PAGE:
By Garrett Cecere
President Donald Trump announced on Feb. 25 that he and Chinese President Xi Jinping would engage in a “‘signing summit’” as the two nations approach a trade deal, CNN reported.
The announcement is a sign that the trade deadlock may be approaching an end, as the deadline for negotiators was set for Friday, March 1, according to CNN.
However, The New York Times reported that Trump said he would delay the deadline for increasing tariffs on Chinese imports.
“‘…I will be delaying the U.S. increase in tariffs now scheduled for March 1,’” Trump tweeted on Feb. 24, according to The New York Times. “‘Assuming both sides make additional progress, we will be planning a Summit for President Xi and myself, at Mar-a-Lago, to conclude an agreement.’”
While Trump backed off on raising the tariffs on $200 billion in Chinese goods, the president was optimistic that he would be signing an agreement with Xi “‘fairly soon,’” according to The Washington Post.
On Sunday, March 3, The New York Times reported that the Trump administration and China are nearing a deal to “roll back tariffs on both sides of the Pacific.”
A person who knows about the agreement said that China wants all of Trump’s tariffs to be eliminated. It is uncertain if Trump will remove all tariffs or have some remain in effect, stated The New York Times.
Under the agreement that is being discussed, markets for farmers and financial services firms in the U.S. would increase, with the stipulation that China purchases farm goods and energy — such as soybeans and liquid natural gas — in high quantities, The New York Times reported.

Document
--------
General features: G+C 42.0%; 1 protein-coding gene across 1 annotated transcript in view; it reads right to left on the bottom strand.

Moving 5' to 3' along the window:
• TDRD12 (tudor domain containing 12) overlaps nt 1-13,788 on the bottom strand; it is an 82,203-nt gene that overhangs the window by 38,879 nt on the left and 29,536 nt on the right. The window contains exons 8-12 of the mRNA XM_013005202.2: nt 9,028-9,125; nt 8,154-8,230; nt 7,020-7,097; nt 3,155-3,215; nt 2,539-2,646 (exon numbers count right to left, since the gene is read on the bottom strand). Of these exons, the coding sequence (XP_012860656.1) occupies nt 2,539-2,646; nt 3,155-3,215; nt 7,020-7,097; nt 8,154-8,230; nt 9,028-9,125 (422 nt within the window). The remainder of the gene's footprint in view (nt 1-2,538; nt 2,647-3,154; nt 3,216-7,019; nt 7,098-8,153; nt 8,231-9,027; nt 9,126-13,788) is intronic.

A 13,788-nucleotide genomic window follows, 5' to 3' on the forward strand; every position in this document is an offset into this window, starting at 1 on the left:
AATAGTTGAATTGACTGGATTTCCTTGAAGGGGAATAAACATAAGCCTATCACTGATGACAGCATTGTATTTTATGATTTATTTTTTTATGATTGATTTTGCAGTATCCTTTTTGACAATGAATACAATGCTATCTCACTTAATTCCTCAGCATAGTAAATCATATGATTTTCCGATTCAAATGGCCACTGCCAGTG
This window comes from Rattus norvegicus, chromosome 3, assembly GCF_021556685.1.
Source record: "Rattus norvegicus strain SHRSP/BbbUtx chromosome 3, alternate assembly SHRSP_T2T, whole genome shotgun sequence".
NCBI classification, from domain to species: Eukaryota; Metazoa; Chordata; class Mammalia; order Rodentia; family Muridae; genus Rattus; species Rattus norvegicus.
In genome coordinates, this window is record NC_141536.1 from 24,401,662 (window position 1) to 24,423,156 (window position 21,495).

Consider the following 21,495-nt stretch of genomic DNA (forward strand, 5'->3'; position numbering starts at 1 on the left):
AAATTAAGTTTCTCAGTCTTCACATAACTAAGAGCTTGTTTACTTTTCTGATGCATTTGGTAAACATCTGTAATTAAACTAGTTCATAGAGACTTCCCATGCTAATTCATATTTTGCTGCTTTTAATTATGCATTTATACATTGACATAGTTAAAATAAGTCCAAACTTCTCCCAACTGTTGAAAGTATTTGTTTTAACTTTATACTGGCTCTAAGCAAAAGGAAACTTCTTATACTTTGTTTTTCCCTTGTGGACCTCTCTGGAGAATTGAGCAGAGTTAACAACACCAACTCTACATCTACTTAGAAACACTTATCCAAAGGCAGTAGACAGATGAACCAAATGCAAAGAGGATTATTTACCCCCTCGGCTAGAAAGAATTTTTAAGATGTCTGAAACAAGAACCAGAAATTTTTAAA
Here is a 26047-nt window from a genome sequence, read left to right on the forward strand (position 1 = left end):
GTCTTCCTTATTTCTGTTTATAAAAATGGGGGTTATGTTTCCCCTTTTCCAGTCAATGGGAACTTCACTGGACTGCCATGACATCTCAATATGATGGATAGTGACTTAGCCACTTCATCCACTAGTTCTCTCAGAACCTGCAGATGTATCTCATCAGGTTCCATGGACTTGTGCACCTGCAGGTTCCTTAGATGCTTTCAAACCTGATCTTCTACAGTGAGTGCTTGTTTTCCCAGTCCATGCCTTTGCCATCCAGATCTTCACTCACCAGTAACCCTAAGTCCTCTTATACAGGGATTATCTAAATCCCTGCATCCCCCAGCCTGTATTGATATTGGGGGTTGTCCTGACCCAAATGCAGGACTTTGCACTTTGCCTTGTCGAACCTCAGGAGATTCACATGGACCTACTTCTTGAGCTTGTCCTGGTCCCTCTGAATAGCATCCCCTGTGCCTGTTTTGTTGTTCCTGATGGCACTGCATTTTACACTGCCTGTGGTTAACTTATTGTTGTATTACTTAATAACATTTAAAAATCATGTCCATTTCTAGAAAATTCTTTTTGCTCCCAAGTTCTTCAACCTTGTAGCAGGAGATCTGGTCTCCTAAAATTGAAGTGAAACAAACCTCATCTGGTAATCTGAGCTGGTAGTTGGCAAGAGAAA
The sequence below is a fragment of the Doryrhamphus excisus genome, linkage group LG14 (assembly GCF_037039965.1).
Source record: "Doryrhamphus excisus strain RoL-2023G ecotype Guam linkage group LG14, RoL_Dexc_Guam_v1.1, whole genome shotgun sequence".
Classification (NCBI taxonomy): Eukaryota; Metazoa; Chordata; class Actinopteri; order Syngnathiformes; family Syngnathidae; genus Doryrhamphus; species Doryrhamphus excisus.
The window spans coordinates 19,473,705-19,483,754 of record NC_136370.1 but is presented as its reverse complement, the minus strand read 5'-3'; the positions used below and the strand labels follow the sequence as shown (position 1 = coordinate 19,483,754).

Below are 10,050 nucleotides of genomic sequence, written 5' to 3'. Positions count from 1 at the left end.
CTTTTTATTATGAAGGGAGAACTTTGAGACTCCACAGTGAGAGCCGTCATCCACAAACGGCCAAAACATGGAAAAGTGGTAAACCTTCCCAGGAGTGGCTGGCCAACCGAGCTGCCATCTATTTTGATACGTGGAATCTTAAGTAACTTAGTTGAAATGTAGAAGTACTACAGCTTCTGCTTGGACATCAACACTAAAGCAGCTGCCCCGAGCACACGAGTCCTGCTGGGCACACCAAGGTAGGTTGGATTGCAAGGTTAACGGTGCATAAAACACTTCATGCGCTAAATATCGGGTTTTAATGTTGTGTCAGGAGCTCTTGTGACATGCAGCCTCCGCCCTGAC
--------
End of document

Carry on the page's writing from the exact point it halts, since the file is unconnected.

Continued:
China’s government has been open to discussing purchases of commodities for factories and adjustments to its foreign investment laws, according to The New York Times. However, those who are knowledgeable of the position of the nation’s government say China will not accept policy changes that it does not find beneficial.
The New York Times reported that much of the necessary legal work for passing a law on foreign business investments has been done.
“The law will be the framework for China to reduce its limits on foreign stakes in Chinese banks, insurers and asset management companies — something that Mr. Xi had agreed to do in November 2017, when Mr. Trump came to Beijing for talks ahead of the trade war,” The New York Times reported.
Last week, U.S. Trade Representative Robert Lighthizer went before Congress and indicated that much work still needs to be done before coming to an agreement. According to The New York Times, he said that the U.S. and China were attempting to enforce a system that involves meetings at different government levels and the threat of tariffs if China were to go against the trade agreement.